• New abstractions, models, and software systems that expose fundamental attributes, such as energy use and communication costs, across all layers and that are portable across different platforms and architectural generations.
  • New software and system architectures that are designed for exploitable locality, with parallelism and communication efficiency to minimize energy use, and using on-chip and chip-to-chip communication achieving low latency, high bandwidth, and power efficiency.
  • New methods and metrics for evaluating, verifying and validating reliability, resilience, performance, and scalability of concurrent, parallel, and heterogeneous systems.
  • Runtime systems to manage parallelism, memory allocation, synchronization, communication, I/O, and energy usage.
  • Extracting general principles that can drive the future generation of computing architectures and tools with a focus on scalability, reliability, robustness, security and verifiability.
  • Exploration of tradeoffs addressing an optimized “separation of concerns.” Which problems should be handled by which layers? What information and abstractions must flow between the layers to achieve optimal performance? Which aspects of system design can be automated and what is the optimal use of costly human ingenuity?

Scalable Distributed Architectures (SDA)

Many emerging applications require a rich environment that enables sensing and computing devices that communicate with each other and with warehouse-scale facilities via the cloud, which in turn processes and supplies information for edge devices, such as smart phones. Research is needed into the components and the programming of such highly parallel and scalable distributed architectures. Topics include, but are not limited to:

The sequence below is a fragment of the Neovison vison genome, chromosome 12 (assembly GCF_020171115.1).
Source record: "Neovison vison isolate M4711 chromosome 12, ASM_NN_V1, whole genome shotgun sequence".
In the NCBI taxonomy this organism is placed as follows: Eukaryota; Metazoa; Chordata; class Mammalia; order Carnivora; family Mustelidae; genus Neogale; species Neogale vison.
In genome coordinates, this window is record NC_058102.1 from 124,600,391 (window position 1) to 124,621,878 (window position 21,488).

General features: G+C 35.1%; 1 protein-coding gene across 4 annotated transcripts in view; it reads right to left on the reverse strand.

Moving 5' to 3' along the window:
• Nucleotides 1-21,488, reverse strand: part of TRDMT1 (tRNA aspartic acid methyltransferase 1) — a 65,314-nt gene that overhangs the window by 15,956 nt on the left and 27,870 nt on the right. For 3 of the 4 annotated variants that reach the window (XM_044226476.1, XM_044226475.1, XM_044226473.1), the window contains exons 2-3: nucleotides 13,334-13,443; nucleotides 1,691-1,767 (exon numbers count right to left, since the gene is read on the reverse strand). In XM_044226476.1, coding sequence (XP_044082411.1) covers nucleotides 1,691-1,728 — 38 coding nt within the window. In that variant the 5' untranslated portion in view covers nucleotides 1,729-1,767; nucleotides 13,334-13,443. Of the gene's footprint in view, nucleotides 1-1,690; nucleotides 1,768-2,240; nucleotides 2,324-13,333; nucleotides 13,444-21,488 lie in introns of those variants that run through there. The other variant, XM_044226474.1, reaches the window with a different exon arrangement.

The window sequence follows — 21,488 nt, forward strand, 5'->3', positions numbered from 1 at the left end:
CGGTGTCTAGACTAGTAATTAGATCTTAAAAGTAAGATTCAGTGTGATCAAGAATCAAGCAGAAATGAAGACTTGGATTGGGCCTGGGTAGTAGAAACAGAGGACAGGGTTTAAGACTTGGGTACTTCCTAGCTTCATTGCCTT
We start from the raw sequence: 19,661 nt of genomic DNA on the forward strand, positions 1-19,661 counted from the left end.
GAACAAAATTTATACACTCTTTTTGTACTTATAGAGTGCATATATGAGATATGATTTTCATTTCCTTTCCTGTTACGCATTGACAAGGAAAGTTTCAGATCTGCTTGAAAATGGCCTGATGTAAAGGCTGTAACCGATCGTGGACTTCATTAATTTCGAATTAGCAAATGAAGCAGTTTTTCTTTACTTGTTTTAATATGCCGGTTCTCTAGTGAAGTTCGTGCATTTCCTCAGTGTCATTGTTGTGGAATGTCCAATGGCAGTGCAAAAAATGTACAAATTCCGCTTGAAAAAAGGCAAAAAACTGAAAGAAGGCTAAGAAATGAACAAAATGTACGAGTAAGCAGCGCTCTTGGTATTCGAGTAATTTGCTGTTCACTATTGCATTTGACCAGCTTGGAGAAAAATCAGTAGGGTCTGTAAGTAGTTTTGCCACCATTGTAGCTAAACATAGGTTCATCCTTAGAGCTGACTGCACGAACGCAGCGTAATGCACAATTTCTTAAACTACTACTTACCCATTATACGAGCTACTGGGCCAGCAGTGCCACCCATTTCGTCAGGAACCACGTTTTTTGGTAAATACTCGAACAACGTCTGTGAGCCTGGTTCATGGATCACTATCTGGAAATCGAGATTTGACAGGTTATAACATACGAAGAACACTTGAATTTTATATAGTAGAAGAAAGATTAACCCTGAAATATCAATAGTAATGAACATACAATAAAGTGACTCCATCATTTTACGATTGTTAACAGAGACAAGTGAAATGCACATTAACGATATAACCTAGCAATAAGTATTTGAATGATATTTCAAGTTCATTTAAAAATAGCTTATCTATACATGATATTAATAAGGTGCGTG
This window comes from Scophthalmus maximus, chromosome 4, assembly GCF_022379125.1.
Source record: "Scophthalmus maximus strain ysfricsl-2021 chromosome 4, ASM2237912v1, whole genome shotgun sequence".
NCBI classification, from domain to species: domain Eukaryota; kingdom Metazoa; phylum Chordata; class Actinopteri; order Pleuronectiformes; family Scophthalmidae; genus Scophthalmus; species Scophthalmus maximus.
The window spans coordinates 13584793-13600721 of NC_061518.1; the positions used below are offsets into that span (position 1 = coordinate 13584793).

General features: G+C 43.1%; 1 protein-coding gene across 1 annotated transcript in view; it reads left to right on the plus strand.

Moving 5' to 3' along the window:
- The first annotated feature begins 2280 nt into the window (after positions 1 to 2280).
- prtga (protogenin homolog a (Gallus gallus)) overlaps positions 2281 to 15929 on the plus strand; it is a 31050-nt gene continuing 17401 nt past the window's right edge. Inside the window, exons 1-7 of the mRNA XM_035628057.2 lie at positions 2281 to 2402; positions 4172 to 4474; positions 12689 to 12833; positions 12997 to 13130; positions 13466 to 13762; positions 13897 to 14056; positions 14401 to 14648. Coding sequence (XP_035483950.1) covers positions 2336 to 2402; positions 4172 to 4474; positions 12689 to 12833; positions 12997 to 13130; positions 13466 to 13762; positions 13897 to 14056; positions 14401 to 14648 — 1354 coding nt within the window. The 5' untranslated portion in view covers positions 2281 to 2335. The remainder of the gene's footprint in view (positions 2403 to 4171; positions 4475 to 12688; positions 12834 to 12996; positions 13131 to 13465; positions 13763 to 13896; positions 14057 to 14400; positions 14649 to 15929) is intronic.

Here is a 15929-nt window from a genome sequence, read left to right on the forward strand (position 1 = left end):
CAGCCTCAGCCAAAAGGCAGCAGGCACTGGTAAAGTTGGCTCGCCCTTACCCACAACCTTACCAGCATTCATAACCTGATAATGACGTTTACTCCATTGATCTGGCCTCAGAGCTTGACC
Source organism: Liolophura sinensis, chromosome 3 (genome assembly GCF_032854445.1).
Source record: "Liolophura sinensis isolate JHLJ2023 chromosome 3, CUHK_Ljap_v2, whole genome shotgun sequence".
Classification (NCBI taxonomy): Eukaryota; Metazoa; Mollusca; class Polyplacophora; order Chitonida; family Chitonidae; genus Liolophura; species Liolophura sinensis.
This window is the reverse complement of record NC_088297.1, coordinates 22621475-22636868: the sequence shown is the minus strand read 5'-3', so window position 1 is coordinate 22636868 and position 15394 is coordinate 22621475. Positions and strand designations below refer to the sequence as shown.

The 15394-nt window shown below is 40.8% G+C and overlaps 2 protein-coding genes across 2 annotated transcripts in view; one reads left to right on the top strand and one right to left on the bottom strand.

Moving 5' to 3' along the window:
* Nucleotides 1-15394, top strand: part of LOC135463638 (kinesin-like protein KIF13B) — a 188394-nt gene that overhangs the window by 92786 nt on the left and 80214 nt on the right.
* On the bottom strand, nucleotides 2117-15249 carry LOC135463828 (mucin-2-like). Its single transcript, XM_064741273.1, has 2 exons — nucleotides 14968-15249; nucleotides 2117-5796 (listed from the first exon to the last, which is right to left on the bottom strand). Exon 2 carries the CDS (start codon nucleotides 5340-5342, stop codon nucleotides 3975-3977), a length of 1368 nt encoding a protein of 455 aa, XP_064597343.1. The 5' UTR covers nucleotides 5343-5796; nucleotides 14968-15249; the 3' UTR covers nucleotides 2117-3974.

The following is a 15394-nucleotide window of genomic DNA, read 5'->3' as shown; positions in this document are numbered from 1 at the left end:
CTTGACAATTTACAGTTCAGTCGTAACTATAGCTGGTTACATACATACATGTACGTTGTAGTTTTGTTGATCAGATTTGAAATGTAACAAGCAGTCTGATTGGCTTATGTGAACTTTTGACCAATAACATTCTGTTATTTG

• Novel approaches that enable smart sensor design with the constraints of low energy use, tight form factors, tight time constraints and adequate computational capacity, and low cost. Exemplary approaches include using innovative communication modalities and data-specific approximate computing techniques.
  • Runtime platforms and virtualization tools that allow programs to divide effort between and among portable platforms and the cloud while responding dynamically to changes in the reliability and energy efficiency of the cloud uplink. Possible questions to address include: How should computation be distributed between the nodes and cloud infrastructure? How can system architecture help preserve privacy by giving users more control over their data? Should compute engines and memory systems be co-designed?
  • Research that enables conventionally-trained engineers to program warehouse-scale computers, taking advantage of the highly parallel and distributed environment and at the same time being resilient to significant amounts of component and communication failures. Such research may be based on novel hardware support, programming abstractions, new algorithms, storage systems, middleware, operating systems and/or virtualization.

Domain-specific Design

Research is needed on how to exploit domain and application-specific knowledge to improve programmability, reliability, and scalable parallel performance. Topics include, but are not limited to:

 

  • Parallel domain-specific languages that provide both high-level programming models for domain experts and high performance across a range of parallel platforms, such as GPUs, SMPs, and clusters.
  • Program synthesis tools that generate efficient parallel codes from high-level problem descriptions using domain-specific knowledge. Approaches might include optimizations based on mathematical and/or statistical reasoning, auto-vectorization techniques that exploit domain-specific properties, and auto-tuning techniques.
  • Hardware-software co-design for domain-specific applications that pushes performance and energy efficiency while reducing cost, overhead, and inefficiencies.
  • Integrated data management paradigms harnessing parallelism and concurrency, encompassing the entire data path from generation to transmission, to storage, use, security, and maintenance, to eventual archiving or destruction.
  • Work that generalizes the approach of exploiting domain-specific knowledge, such as tools, frameworks, and libraries that support the development of domain-specific solutions to computational problems and are integrated with domain science.
  • Novel approaches suitable for scientific application frameworks addressing domain-specific mapping of parallelism onto a variety of parallel computational models and scales.

Read complete details – including proposal deadlines – here.

(Contributed by Kenneth Hines, CCC Program Associate)